Excerpts from Hanging by a Thread

by Ronald W. Hull

The mylogram was conducted by medical students with me lying face down on the CT table. The contrast fluid was injected by needle directly into the spinal column in the affected area of my neck. After pushing through two inches of neck muscle, the needle had to go between two vertbrae and puncture the spinal sac. The place where they inserted the needle was deadened by Novocain. They used a fluoroscope to guide them, but kept hitting bone as I strained to remain still. Finally, they injected the fluid and subjected me to thirty minutes of X-ray scans. 1980

At 6 am it was more than 30 below zero. Tim had the car in the driveway, running and warm from the heater. As cold as it was outside, it was strange to start out in a warm, toasty car. It was dark until I got to 173 south of Pittsville. The dawn was breaking in a fog of ice crystals that hung on the deserted landscape. I noticed that my headlights were dimming. Although it was still dark, I turned off the headlights, the radio, and the heater, anything that would draw electricity. It was about thirty miles of scrub brush nothing to Tomah and I didn't relish being stuck on this deserted highway without heat. In time, the car got colder and colder, and the steering seemed to stiffen up.

My problem was a loose belt on the alternator. 1979

Paa Kwesi Adams, a brilliant marketing student from Ghana who was a political leader among the students, came to me to request my permission to circulate a petition in my behalf. I told him that I couldn't endorse a petition but I was happy for any support the students could give me. Paa Kwesi got the signatures of more than half of our MBA students and took it to the dean. Dean Sterne was angry and told Paa Kwesi that I had instigated and orchestrated the whole petition idea. 1978-80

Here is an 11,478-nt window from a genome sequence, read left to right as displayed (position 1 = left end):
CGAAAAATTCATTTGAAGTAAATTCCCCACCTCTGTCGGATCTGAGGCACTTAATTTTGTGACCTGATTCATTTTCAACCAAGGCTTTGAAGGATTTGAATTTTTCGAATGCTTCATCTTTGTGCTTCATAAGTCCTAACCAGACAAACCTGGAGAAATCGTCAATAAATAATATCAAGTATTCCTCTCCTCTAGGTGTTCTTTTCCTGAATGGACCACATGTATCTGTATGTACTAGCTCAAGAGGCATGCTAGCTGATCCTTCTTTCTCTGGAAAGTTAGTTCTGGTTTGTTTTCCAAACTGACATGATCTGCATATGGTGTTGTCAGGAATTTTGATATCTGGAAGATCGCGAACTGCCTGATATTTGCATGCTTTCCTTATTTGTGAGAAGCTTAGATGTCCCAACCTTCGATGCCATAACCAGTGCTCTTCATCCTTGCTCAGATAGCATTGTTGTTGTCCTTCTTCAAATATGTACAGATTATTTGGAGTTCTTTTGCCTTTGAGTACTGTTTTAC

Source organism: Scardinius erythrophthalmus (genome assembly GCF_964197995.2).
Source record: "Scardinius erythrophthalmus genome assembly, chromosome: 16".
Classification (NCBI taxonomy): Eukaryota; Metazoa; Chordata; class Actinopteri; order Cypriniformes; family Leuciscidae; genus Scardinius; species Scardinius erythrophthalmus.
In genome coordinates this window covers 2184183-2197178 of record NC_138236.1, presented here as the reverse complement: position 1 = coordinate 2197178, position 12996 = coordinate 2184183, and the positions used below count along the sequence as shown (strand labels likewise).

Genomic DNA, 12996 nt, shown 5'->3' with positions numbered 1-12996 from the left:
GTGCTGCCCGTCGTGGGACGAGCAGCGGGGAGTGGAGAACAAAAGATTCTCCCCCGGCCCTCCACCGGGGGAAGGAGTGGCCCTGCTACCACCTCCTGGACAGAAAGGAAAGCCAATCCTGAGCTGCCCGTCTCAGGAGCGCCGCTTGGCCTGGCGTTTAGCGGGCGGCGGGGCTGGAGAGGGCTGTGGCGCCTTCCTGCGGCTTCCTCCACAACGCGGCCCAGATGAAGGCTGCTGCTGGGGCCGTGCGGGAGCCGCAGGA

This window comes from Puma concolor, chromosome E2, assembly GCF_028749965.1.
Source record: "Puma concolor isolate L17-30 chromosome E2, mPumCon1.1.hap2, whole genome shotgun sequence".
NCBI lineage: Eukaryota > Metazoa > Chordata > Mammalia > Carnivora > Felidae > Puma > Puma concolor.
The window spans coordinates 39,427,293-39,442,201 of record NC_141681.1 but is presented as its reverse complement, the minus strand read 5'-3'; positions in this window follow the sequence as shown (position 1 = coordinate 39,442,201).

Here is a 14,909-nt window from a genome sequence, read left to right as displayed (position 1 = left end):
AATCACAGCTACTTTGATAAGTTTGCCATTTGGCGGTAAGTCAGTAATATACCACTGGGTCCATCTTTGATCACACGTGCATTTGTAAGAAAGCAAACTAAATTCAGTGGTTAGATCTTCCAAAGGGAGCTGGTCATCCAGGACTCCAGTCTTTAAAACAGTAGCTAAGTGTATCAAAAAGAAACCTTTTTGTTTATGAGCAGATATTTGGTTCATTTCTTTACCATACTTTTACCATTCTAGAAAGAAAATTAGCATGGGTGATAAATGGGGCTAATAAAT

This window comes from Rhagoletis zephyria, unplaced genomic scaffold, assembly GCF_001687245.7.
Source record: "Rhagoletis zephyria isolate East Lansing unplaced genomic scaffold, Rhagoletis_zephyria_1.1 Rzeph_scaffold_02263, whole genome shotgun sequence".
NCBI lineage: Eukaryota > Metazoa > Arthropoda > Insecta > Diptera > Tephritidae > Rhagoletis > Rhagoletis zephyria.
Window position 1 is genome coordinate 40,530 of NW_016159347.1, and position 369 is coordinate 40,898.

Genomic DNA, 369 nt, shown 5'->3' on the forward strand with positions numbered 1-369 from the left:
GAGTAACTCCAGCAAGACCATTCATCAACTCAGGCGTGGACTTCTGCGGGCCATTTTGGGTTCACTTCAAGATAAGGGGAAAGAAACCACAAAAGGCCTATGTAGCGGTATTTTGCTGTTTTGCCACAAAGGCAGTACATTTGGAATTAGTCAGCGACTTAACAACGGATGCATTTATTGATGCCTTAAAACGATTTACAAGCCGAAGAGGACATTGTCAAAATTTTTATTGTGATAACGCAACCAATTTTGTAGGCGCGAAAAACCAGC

Whether or not the human gene pool is diluted may be moot. The same technology that may have changed the course of human evolution for the worse is about to change it again. On several fronts scientists are about to change the course of human evolution, from eliminating genetic defects in unborn children to lengthening human life. These breakthroughs have the potential to fundamentally change individual and collective intelligence of humans. While governments spend time and money on social and political problems, little attention is directed to these scientific endeavors that have the potential for a revolutionary change in human evolution. 1980

We married in a side room of the Presbyterian Church where I spent my teen years and Jan had recently become a member. My family was so large that I elected to invite only aunts and uncles and my brothers and sister and their families. Jan's family was small, so she invited friends. It snowed 8 inches that December 26th., 1981.

Jan and I were honored to sit at the head table, between the two stars, and I was asked to say a few words. Suzette's songs were exceptional, and Alex warmed everyone's hearts when he spoke of the role Black universities had played in the education of youth who would not otherwise have the opportunity. The high point of the evening came when picture of both stars together, already signed by Alex, were being signed by Suzette. I came over to ask her something, and she handed one to me. The photographer was upset, but there was nothing he could do. He planned to sell them all. 1982

Jan left me my desk and desk chair, my TV, and the sofabed from Cargo that we bought on sale. I couldn't operate the sofabed, so I bought a mattress and slept on the floor until I could afford a bed. It was four years before I had any furniture. 1985